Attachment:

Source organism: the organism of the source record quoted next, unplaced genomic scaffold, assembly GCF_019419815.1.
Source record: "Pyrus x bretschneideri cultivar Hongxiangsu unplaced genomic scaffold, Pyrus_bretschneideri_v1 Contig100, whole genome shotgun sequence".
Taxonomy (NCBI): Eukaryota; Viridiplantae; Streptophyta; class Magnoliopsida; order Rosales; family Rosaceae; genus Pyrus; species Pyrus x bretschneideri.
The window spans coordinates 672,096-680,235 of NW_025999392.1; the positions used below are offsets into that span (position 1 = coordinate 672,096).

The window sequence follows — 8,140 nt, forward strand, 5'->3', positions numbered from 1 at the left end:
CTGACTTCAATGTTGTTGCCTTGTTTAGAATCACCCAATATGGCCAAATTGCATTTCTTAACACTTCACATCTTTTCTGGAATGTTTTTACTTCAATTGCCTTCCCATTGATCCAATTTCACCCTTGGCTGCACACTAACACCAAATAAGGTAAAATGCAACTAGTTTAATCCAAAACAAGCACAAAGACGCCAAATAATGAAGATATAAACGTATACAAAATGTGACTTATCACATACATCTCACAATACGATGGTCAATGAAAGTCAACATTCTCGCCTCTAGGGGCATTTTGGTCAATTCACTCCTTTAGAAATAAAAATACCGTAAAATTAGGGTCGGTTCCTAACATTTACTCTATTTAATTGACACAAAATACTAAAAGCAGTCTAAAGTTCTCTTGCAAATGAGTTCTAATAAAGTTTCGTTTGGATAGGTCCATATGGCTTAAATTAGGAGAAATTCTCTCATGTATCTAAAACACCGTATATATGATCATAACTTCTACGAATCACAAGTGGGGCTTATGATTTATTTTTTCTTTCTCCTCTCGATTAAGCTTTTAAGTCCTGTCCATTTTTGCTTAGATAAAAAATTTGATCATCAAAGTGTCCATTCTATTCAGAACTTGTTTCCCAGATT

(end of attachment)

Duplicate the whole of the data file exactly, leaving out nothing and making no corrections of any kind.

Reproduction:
Source organism: the organism of the source record quoted next, unplaced genomic scaffold, assembly GCF_019419815.1.
Source record: "Pyrus x bretschneideri cultivar Hongxiangsu unplaced genomic scaffold, Pyrus_bretschneideri_v1 Contig100, whole genome shotgun sequence".
Taxonomy (NCBI): Eukaryota; Viridiplantae; Streptophyta; class Magnoliopsida; order Rosales; family Rosaceae; genus Pyrus; species Pyrus x bretschneideri.
The window spans coordinates 672,096-680,235 of NW_025999392.1; the positions used below are offsets into that span (position 1 = coordinate 672,096).

The window sequence follows — 8,140 nt, forward strand, 5'->3', positions numbered from 1 at the left end:
CTGACTTCAATGTTGTTGCCTTGTTTAGAATCACCCAATATGGCCAAATTGCATTTCTTAACACTTCACATCTTTTCTGGAATGTTTTTACTTCAATTGCCTTCCCATTGATCCAATTTCACCCTTGGCTGCACACTAACACCAAATAAGGTAAAATGCAACTAGTTTAATCCAAAACAAGCACAAAGACGCCAAATAATGAAGATATAAACGTATACAAAATGTGACTTATCACATACATCTCACAATACGATGGTCAATGAAAGTCAACATTCTCGCCTCTAGGGGCATTTTGGTCAATTCACTCCTTTAGAAATAAAAATACCGTAAAATTAGGGTCGGTTCCTAACATTTACTCTATTTAATTGACACAAAATACTAAAAGCAGTCTAAAGTTCTCTTGCAAATGAGTTCTAATAAAGTTTCGTTTGGATAGGTCCATATGGCTTAAATTAGGAGAAATTCTCTCATGTATCTAAAACACCGTATATATGATCATAACTTCTACGAATCACAAGTGGGGCTTATGATTTATTTTTTCTTTCTCCTCTCGATTAAGCTTTTAAGTCCTGTCCATTTTTGCTTAGATAAAAAATTTGATCATCAAAGTGTCCATTCTATTCAGAACTTGTTTCCCAGATT